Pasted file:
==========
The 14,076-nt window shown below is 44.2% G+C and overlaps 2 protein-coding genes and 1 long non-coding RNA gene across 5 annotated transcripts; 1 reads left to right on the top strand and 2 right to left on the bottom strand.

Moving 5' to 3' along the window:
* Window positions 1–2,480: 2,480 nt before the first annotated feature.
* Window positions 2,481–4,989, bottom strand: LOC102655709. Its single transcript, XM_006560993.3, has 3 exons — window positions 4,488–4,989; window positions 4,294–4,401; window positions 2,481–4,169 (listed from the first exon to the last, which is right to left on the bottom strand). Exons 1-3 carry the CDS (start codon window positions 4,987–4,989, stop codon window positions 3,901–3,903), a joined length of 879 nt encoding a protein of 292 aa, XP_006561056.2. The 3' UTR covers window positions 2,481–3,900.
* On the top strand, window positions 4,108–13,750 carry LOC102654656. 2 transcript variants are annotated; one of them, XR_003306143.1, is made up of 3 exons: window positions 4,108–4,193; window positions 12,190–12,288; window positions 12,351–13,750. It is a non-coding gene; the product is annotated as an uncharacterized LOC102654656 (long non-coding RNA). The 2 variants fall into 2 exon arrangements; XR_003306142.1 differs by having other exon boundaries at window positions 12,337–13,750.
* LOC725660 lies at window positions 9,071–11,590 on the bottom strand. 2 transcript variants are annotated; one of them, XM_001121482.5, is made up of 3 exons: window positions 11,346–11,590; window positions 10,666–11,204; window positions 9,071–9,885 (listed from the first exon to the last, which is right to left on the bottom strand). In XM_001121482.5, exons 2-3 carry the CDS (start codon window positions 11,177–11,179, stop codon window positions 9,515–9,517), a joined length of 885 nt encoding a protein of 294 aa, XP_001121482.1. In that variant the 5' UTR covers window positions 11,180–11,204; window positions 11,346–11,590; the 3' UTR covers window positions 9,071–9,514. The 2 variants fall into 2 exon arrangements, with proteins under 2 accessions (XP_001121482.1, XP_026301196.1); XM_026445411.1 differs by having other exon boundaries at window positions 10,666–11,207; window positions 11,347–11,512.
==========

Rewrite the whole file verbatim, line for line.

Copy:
The 14,076-nt window shown below is 44.2% G+C and overlaps 2 protein-coding genes and 1 long non-coding RNA gene across 5 annotated transcripts; 1 reads left to right on the top strand and 2 right to left on the bottom strand.

Moving 5' to 3' along the window:
* Window positions 1–2,480: 2,480 nt before the first annotated feature.
* Window positions 2,481–4,989, bottom strand: LOC102655709. Its single transcript, XM_006560993.3, has 3 exons — window positions 4,488–4,989; window positions 4,294–4,401; window positions 2,481–4,169 (listed from the first exon to the last, which is right to left on the bottom strand). Exons 1-3 carry the CDS (start codon window positions 4,987–4,989, stop codon window positions 3,901–3,903), a joined length of 879 nt encoding a protein of 292 aa, XP_006561056.2. The 3' UTR covers window positions 2,481–3,900.
* On the top strand, window positions 4,108–13,750 carry LOC102654656. 2 transcript variants are annotated; one of them, XR_003306143.1, is made up of 3 exons: window positions 4,108–4,193; window positions 12,190–12,288; window positions 12,351–13,750. It is a non-coding gene; the product is annotated as an uncharacterized LOC102654656 (long non-coding RNA). The 2 variants fall into 2 exon arrangements; XR_003306142.1 differs by having other exon boundaries at window positions 12,337–13,750.
* LOC725660 lies at window positions 9,071–11,590 on the bottom strand. 2 transcript variants are annotated; one of them, XM_001121482.5, is made up of 3 exons: window positions 11,346–11,590; window positions 10,666–11,204; window positions 9,071–9,885 (listed from the first exon to the last, which is right to left on the bottom strand). In XM_001121482.5, exons 2-3 carry the CDS (start codon window positions 11,177–11,179, stop codon window positions 9,515–9,517), a joined length of 885 nt encoding a protein of 294 aa, XP_001121482.1. In that variant the 5' UTR covers window positions 11,180–11,204; window positions 11,346–11,590; the 3' UTR covers window positions 9,071–9,514. The 2 variants fall into 2 exon arrangements, with proteins under 2 accessions (XP_001121482.1, XP_026301196.1); XM_026445411.1 differs by having other exon boundaries at window positions 10,666–11,207; window positions 11,347–11,512.